HP town council worried about services offered

Chris Clegg
South Peace News

Some members of High Prairie town council are not happy with what the High Prairie Health Complex has become.

“We also have a hospital issue,” said Councillor Donna Deynaka during discussion regarding physio services at council’s April 13 meeting.

“What’s it becoming,” she added, referring to the recent closure of 10 beds.

“A Band-Aid station.”

She wanted council to pursue council’s concerns with the Alberta government.

“What’s happening to our hospital?” she asked.

“There are some major upheavals at our hospital,” said Councillor Brian Gilroy. He earlier referred to some special training nearing completion.

However, Gilroy added perhaps now was not the time. He referred to council’s recent meeting with Alberta Health Minister Tyler Shandro March 24 and suggested to “give him time to deal with the issues.”

Besides the physio department issue, other issues concerning council include physician recruitment, the helipad and lack of staff.

Councillor Michael Long wanted to send the letter right away saying any disruption of services may force patients to get treatment in Peace River, Grande Prairie or Edmonton.

Mayor Brian Panasiuk agreed.

“We need to be proactive. We have to make sure our hospital keeps its services.”

Council agreed to send the letter.

Deb Guerette, director of Clinical Operations for AHS North Zone Area 6 says beds were closed.

“Due to a staffing shortage, Alberta Health Services made the decision to temporarily reduce the number of acute care patient beds from 30 to 20 at the High Prairie Health Complex,” she says.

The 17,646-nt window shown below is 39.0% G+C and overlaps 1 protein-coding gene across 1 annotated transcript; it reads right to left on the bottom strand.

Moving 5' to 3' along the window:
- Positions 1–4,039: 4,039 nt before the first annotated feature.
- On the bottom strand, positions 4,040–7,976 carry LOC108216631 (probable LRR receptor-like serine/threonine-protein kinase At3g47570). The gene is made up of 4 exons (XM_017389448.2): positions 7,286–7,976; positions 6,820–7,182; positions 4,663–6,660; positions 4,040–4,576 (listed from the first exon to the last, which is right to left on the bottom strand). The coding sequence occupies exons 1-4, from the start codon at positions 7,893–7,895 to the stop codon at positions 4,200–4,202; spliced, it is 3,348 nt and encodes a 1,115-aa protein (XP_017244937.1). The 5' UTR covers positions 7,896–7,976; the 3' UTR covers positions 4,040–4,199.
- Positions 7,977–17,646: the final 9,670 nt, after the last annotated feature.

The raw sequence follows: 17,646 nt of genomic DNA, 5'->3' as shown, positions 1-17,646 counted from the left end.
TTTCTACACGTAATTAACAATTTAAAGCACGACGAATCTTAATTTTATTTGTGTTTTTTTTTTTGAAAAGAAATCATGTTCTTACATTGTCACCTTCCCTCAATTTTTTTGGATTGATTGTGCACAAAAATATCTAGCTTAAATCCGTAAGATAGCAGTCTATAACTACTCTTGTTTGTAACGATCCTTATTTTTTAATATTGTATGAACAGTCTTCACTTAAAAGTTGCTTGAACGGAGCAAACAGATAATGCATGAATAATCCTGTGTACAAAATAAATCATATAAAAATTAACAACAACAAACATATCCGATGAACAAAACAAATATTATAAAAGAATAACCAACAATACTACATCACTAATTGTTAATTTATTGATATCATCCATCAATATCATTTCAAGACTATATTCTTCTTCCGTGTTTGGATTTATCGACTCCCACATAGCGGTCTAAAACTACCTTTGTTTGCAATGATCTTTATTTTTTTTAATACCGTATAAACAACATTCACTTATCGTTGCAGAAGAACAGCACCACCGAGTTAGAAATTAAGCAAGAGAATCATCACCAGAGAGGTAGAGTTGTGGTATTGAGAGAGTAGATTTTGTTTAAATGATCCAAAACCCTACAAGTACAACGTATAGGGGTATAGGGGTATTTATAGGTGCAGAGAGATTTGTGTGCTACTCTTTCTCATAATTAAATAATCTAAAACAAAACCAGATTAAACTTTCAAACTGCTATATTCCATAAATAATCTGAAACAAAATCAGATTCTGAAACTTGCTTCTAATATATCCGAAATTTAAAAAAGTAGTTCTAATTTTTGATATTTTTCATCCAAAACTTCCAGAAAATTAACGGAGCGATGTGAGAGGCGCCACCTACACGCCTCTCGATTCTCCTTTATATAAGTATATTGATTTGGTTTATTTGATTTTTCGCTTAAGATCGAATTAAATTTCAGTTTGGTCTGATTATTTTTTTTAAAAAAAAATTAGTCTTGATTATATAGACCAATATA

Otherwise, all existing emergency services in High Prairie remain open, and any needed patient transfers are safely managed once the patient is stable and able to be moved.

“Once staffing is stabilized, AHS will move to re-open these beds.”

Guerette says the closure is not uncommon and there is no need to worry.

And, such decisions are not taken lightly and the safety of patients and staff is at the heart of every decision.

“Temporarily reducing the number of acute care beds at a health care facility when staffing levels are low is common practice and although it may cause inconvenience it does not compromise the care patients receive.”

She assures residents there are no plans to reduce healthcare services in High Prairie.

“[The hospital] is an important facility that provides quality care and AHS wants it to be operating safely at full capacity as soon as possible.”

Hiring of staff is not as easy as it sounds.

“There are long-standing vacancy and staffing challenges in rural and remote areas, including High Prairie,” says Guerette.

“AHS is always working to address staffing needs and ensure appropriate access to health services.”

Recruitment efforts continue.

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